Kevin Diller [3]Kevin S. Diller [2]
  1.  30
    Karl Barth and the Relationship Between Philosophy and Theology.Kevin Diller - 2010 - Heythrop Journal 51 (6):1035-1052.
    It is commonly held that Karl Barth emphatically rejected the usefulness of philosophy for theology. In this essay I explore the implications of Barth's theological epistemology for the relationship and proper boundaries between philosophy and theology, given its origin in Barth's theology of revelation. I seek to clarify Barth's position with respect to philosophy by distinguishing the contingency of its offence from any necessary incompatibility. Barth does not reject philosophy per se, but the way in which philosophy is typically conducted. (...)
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  2.  38
    Are Sin and Evil Necessary for a Really Good World?: Questions for Alvin Plantinga's Felix Culpa Theodicy.Kevin Diller - 2008 - Faith and Philosophy 25 (1):87-101.
    Arguably, the most philosophically nuanced defense of a Felix Culpa theodicy, born out of serious theological reflection, is to be found in Alvin Plantinga’srecent article entitled “Superlapsarianism, or ‘O Felix Culpa.’” In this paper I look at Plantinga’s argument for the necessity of evil as a means to God’s fargreater ends and raise four objections to it. The arguments I give are aimed at the theological adequacy of explaining the emergence of evil as a functionalgood. I conclude that Plantinga’s Felix (...)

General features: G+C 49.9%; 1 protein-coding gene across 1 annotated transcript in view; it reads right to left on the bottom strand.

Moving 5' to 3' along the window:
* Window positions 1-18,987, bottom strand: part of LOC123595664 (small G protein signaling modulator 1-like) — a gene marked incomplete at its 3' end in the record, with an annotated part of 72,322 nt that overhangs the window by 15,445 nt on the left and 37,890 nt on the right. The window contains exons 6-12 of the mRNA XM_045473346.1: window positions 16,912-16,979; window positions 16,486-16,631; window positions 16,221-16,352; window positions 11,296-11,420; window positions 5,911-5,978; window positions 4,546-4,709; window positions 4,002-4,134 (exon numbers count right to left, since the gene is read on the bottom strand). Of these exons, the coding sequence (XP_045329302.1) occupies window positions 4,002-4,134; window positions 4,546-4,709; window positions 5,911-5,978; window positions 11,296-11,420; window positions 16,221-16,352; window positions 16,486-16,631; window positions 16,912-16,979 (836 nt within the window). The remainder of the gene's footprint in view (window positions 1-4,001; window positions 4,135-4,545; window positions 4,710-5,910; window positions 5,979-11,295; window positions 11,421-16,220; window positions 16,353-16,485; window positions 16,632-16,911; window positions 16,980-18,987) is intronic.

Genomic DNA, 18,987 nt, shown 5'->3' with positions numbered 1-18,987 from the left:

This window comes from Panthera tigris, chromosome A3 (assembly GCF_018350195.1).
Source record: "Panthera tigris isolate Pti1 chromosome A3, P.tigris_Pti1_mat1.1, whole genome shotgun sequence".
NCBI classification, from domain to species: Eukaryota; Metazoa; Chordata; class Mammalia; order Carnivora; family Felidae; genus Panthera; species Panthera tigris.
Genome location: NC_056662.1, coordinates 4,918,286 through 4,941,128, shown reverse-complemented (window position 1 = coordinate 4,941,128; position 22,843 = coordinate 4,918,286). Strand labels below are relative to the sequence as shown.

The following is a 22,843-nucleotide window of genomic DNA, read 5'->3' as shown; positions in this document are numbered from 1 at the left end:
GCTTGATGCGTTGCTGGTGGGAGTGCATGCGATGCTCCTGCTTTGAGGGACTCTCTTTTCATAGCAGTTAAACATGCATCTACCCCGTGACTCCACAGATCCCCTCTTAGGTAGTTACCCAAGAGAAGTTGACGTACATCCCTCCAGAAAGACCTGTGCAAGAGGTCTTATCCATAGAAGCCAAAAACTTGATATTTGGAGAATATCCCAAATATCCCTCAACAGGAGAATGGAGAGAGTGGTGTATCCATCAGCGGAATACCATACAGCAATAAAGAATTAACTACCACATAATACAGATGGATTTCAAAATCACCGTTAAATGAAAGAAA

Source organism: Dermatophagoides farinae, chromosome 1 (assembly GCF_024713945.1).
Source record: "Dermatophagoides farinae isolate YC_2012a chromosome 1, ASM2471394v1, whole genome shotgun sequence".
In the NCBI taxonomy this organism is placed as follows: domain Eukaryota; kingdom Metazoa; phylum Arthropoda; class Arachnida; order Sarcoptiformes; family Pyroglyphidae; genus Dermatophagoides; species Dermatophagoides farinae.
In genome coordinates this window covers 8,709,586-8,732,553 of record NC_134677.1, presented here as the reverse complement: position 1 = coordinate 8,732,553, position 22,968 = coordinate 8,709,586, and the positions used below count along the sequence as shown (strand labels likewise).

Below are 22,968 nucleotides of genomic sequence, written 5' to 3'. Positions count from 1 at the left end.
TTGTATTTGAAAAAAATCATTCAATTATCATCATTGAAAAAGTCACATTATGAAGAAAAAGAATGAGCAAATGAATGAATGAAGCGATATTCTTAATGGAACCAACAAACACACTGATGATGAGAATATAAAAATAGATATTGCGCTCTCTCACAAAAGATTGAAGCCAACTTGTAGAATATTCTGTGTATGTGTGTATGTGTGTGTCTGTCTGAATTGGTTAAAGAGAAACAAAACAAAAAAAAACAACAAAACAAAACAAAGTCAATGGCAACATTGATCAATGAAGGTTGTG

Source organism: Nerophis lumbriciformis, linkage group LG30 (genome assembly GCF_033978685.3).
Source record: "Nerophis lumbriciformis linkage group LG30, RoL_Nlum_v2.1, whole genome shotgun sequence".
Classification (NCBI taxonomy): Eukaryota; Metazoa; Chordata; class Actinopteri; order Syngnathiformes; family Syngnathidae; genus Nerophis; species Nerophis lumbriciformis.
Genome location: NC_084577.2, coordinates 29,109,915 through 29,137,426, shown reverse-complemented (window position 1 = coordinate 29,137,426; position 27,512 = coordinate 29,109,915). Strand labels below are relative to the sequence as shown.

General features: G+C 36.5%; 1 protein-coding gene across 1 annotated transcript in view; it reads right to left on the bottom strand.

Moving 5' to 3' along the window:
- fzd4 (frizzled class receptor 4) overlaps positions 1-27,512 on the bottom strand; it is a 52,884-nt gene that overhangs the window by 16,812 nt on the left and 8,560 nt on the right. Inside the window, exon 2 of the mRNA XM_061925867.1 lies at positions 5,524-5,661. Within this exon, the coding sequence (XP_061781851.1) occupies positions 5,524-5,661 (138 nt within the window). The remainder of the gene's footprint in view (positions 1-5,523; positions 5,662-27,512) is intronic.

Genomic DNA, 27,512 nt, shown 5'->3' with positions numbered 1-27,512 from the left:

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    Can Arguments Boost Warrant for Christian Belief? Warrant Boosting and the Primacy of Divine Revelation.Kevin S. Diller - 2011 - Religious Studies 47 (2):185-200.
    It is well known that in Reformed circles there is significant doubt about the extent of the role natural theology might play in warranting Christian belief. I argue that even if we accept the core theological reservations and philosophical commitments shared by the likes of Karl Barth and Reformed epistemologists, there remains room for the arguments of natural theology to serve a vital, positive function. I offer a proposal for how we might think about the co-ordination of multiple sources of (...)
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